How SFIA is designed
Since its early development, SFIA has maintained a number of design principles. These have persisted throughout all versions of SFIA.
SFIA is straightforward, generic and universally applicable
- The breadth of coverage is broad and SFIA is designed to be applicable to all sectors.
SFIA is an experience-based framework based on levels of responsibility and skills
- An individual has a particular competency because they have demonstrated that they have a level of responsibility and have demonstrated a number of skills at the levels required in real-world situations. Certifications and qualifications can be aligned to SFIA, but if they only test knowledge they do not indicate experience nor a level of responsibility.
SFIA is flexible and works with all organisational structures, job or role designs
- The SFIA skills and levels can be configured flexibly to support all organisational structures. It works for individuals, small and large teams, whole departments or entire organisations with thousands of employees. It can be used to define jobs, roles, people, processes or areas of activity. In addition, the inbuilt flexibility in SFIA supports all organisational models including traditional hierarchical structures, competency centres, resource pools, agile project teams and individual tasks.
SFIA defines the essence of skills. SFIA is descriptive, not prescriptive
- It does not define low level tasks nor deliverables as these are highly context dependent.
SFIA provides an integrated view of competency
- SFIA recognises levels of responsibility, professional skills, behaviours or attributes, knowledge and qualifications and certifications. It shows how these fit together and how they complement each other.
SFIA is independent of technology and approach
- SFIA does not provide a comprehensive list of individual technologies, methods, approaches or technical knowledge – these change rapidly and can be mapped to the underlying SFIA skills and competencies which are more persistent. These attributes can relate to multiple SFIA skills and competencies, depending on how they are used. Roles and jobs needed for specific technologies and working practices such as Cloud, DevOps, Agile, Big Data and digital transformation etc. can be described using a combination of the SFIA skills.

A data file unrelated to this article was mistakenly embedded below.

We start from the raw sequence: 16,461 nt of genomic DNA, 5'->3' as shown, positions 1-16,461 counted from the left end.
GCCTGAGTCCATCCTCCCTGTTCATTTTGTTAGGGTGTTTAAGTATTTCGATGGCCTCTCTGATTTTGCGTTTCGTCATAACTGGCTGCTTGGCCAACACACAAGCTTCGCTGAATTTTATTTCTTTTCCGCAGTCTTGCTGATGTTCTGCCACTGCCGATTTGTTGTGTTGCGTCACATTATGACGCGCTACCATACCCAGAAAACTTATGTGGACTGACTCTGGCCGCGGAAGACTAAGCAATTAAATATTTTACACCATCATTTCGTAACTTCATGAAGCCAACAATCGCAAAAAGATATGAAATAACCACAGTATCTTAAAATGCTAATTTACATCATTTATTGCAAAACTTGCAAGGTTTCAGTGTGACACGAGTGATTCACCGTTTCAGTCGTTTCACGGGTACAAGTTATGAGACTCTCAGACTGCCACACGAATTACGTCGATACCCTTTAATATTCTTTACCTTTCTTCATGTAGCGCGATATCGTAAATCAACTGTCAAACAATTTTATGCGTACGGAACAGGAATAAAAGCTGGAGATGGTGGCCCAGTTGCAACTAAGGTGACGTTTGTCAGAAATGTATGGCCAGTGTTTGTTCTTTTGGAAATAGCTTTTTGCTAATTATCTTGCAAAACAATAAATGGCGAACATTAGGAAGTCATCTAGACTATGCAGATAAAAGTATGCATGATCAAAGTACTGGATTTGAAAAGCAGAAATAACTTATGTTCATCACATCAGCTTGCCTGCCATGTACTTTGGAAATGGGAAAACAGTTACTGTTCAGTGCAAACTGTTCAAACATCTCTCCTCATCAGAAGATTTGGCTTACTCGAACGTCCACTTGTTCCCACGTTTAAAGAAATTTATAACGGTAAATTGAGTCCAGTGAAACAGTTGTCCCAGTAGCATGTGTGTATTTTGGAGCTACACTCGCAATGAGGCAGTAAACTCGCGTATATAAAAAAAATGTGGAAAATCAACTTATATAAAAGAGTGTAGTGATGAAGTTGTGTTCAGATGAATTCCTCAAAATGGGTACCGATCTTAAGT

SFIA is updated by real practitioners from the international user base
- SFIA is driven by its end users – the content reflects what industry and business want and it is not driven by any single stakeholder group.
SFIA is kept relevant through open consultation. It has been updated every few years to address the changing needs of industry and business. SFIA reflects the evolving reality of skills and competencies practiced in the real-world working environment.
The architecture and underlying design principles of SFIA have remained unchanged - this is testament to its usefulness and value. It continues to deliver what industry and business need in order to manage and develop skills and competencies.
SFIA has adopted a continuous approach to consultation in order to remain responsive to new and changing needs. This process is facilitated via the SFIA Foundation website.
In order to ensure continuity of usefulness, SFIA must reflect changing needs and perceptions of the significance of some items, and occasional changes in accepted terminology. The maintenance of SFIA is carried out with the aim of making sure that SFIA remains relevant to the needs of industry, employers and individuals. It is part of an evolution that balances stability with the need to remain up to date.
Requests to update and extend SFIA skill definitions are welcome and are a visible sign of a healthy and well-used resource.